What Is Dry Socket?

teethextractAre you scheduled for a tooth extraction? Most tooth extractions are performed easily, quickly, and without any problems. Once in a great while, however, there may be a minor complication. The most common problem after having a tooth extracted is dry socket. Only about two to three percent of people ever develop dry socket and it’s most common in smokers, but it is worth knowing about. In today’s blog we answer the question: what is dry socket?   

Your Teeth

Your teeth are seated in a hole in your jaw called the socket. They are held in place with periodontal ligaments and your gums. When the dentist pulls a tooth a blood clot forms in the socket. This clot serves to protect the nerves and bone from bacteria, food particles, and other irritants. It also provides a foundation for new bone and tissue to grow. Therefore, the blood clot is essential to the healing process.

Dry Socket

If the blood clot is dislodge for any reason, or fails to form, it is referred to as dry socket. A dry socket is no longer protected against bacteria, food, fluids, air, or any of a number of irritants, and can become infected if not treated as soon as possible. If you develop dry socket you’re likely to experience pain a few days after the tooth extraction. Some people are at higher risk for dry socket than others, such as:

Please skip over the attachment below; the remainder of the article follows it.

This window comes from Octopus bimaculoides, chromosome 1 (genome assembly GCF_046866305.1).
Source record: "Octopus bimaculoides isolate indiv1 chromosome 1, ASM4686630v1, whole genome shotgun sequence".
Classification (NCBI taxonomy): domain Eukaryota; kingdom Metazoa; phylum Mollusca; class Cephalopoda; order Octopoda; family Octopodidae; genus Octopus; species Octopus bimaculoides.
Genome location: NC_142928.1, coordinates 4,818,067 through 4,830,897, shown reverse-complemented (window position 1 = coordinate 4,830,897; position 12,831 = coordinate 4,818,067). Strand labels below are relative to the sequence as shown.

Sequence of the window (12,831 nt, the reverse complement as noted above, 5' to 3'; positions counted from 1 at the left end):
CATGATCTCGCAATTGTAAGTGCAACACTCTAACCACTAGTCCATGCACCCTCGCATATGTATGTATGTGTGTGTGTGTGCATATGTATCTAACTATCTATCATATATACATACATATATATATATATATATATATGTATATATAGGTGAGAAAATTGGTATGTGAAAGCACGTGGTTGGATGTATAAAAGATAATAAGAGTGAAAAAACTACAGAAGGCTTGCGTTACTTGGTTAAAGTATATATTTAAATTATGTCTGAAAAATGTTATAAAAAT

• Smokers
  • People with a history of dry socket
  • People with poor oral hygiene
  • People taking certain medications such as birth control pills

Treatment

Treatment for dry pocket is usually easy.  The socket needs to be flushed of any debris that may cause pain or infection then is commonly packed with medicated dressings to keep it clean, safe from irritants, and to encourage healing. Aspirin or ibuprofen is often given for pain.

ABOUT YOUR LAFAYETTE GENERAL DENTIST:

Michael J. Young, DDS, and his skilled team of dental care professionals happily serve patients and their families, living in Breaux Bridge, Broussard, Scott, Youngsville, and surrounding communities. To learn more, contact us today at our Lafayette dentist’s office at 337-237-6453.